I will tell the legislature that locking this entire Proposal into the Constitution will simply make it easier for the state to avoid exercising the kind of real fiscal discipline that Oregonians should expect. The effect would be to permanently transfer billions of dollars from the private to the public sector into the foreseeable future. I also will point out that, in my opinion, it will be relatively easy for opponents to derail the effort by telling voters that it is simply an attempt to “steal our kicker.”
How to build a rainy day fund without “stealing the kicker”
In fact, the Proposal is built on a fallacy. Its supporters assume that the kicker somehow has prevented the state from building a substantial rainy day fund, when in reality there has been no legal prohibition against lawmakers budgeting for less spending than the point estimate revenue forecasts would allow.
If, for example, the revenue estimate for a biennium is $15 billion, the legislature is free to budget spending of $14 billion, and budget one billion dollars toward the rainy day fund. They never do this, not because it’s legally prohibited, but because the political pressure to spend every dime is so strong.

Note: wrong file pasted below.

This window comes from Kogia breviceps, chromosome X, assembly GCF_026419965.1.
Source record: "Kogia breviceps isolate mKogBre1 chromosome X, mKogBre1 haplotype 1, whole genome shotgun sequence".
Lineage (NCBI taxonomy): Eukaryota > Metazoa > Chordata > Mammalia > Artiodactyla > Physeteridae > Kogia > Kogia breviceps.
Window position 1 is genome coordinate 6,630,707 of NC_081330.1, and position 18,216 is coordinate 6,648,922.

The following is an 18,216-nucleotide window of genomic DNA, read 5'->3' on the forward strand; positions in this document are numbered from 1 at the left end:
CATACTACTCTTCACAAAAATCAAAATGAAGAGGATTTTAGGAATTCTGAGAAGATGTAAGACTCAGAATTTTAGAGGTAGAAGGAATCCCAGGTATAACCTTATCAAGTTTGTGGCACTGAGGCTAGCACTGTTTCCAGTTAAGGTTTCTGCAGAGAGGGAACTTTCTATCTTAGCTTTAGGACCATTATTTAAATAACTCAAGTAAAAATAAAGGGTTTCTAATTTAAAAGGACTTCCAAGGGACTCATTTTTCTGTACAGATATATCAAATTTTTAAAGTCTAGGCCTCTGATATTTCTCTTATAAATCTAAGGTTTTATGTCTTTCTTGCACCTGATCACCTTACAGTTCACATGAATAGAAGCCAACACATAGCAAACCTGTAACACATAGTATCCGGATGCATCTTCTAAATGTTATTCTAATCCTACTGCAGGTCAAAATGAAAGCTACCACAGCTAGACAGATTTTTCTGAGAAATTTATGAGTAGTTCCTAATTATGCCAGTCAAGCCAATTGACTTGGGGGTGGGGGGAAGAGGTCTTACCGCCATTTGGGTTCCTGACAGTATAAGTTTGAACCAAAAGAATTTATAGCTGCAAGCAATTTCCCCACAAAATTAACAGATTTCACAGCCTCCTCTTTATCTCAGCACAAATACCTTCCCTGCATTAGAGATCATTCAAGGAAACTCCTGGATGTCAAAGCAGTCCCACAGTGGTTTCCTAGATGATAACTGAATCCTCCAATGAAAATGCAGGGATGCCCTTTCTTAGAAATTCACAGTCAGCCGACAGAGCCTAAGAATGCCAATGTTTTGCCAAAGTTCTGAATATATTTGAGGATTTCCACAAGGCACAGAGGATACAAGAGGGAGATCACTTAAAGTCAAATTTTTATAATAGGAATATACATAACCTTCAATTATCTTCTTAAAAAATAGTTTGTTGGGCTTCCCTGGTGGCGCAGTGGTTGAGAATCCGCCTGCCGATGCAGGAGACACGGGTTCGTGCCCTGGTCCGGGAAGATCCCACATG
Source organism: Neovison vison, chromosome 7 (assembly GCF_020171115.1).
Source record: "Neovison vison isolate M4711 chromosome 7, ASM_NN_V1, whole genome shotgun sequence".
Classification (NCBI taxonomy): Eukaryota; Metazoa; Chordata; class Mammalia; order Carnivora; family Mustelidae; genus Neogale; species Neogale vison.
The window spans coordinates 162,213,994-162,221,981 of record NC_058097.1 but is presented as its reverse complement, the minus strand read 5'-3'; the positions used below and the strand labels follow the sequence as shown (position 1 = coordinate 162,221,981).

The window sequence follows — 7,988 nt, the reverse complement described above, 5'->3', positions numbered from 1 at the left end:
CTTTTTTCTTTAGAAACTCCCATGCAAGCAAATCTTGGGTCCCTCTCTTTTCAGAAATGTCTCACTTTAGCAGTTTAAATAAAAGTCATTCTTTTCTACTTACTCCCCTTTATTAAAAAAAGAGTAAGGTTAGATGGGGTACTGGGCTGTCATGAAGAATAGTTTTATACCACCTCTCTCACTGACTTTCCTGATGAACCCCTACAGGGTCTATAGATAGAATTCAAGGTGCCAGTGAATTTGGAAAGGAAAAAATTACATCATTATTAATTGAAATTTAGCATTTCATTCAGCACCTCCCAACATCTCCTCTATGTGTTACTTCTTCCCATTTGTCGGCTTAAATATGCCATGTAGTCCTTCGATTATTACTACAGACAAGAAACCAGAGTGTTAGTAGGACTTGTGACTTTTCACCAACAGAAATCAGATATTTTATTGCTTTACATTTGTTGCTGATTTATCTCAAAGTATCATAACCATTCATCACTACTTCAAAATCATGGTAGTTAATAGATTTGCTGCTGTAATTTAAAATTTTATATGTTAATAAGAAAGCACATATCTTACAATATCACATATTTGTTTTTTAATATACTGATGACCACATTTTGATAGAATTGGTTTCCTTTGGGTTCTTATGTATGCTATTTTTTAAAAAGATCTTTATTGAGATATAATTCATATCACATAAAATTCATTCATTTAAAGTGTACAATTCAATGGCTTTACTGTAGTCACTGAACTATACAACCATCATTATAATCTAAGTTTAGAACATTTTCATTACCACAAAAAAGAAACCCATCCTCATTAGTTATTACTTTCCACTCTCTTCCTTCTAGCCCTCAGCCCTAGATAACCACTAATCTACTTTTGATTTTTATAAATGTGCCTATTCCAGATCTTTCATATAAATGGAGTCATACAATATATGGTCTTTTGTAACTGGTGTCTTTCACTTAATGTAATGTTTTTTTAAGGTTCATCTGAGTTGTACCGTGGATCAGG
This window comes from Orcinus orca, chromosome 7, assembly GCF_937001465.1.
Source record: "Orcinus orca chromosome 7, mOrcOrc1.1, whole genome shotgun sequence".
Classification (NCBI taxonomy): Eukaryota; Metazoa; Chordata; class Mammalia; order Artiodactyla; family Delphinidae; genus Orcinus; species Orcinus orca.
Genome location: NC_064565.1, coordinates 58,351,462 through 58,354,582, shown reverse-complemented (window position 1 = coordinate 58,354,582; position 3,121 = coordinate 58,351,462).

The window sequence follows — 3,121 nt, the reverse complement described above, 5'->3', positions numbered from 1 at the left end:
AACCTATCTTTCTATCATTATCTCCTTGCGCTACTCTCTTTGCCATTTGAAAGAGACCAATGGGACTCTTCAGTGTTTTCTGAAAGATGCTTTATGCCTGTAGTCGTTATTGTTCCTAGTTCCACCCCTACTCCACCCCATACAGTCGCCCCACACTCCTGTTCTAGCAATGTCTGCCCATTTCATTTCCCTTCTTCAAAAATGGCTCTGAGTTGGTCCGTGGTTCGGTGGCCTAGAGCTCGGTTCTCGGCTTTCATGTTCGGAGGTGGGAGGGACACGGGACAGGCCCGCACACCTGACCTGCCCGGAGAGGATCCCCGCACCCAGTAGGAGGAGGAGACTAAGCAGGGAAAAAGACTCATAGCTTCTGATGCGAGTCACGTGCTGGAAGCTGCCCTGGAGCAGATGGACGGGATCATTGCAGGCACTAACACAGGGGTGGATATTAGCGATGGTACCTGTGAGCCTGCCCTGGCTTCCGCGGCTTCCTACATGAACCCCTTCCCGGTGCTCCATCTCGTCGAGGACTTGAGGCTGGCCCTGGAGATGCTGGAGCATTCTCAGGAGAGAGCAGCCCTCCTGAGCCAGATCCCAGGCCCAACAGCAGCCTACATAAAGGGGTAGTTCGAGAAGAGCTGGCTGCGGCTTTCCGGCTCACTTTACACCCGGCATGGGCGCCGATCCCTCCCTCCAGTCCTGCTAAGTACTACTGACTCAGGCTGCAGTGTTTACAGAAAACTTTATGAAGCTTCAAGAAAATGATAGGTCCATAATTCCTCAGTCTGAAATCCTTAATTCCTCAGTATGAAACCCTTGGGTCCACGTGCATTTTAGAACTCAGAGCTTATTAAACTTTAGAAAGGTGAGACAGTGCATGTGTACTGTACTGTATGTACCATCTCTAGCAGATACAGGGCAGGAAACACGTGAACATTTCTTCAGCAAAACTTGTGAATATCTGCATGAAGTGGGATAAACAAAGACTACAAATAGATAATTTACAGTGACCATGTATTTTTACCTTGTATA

Under the Task Force Proposal, however, if the point estimate is $15 billion and the top of the range is $16 billion, the legislature can budget and spend $15 billion and must save the additional billion dollars. The effect is to transfer one billion dollars from the private to the public sector and effectively to grow government faster than the people have allowed it to grow under the current kicker law.
My recommendation is to accept the part of the Proposal that improves state revenue forecasting, but reject the part that, over time, would transfer billions of dollars from the private to the public sector.
If legislators wish to grow a substantial rainy day fund, they can ask voters to change the Oregon Constitution to require that they can only budget and spend up to the low end of the forecast range, and save everything else up to the point estimate until the rainy day fund has reached some predetermined level. This would leave the kicker law intact, restrain the growth of government, and grow the rainy day fund all at the same time. It would be reform that many taxpayers could enthusiastically support.
Steve Buckstein is founder and Senior Policy Analyst at Cascade Policy Institute, Oregon’s free market public policy research organization.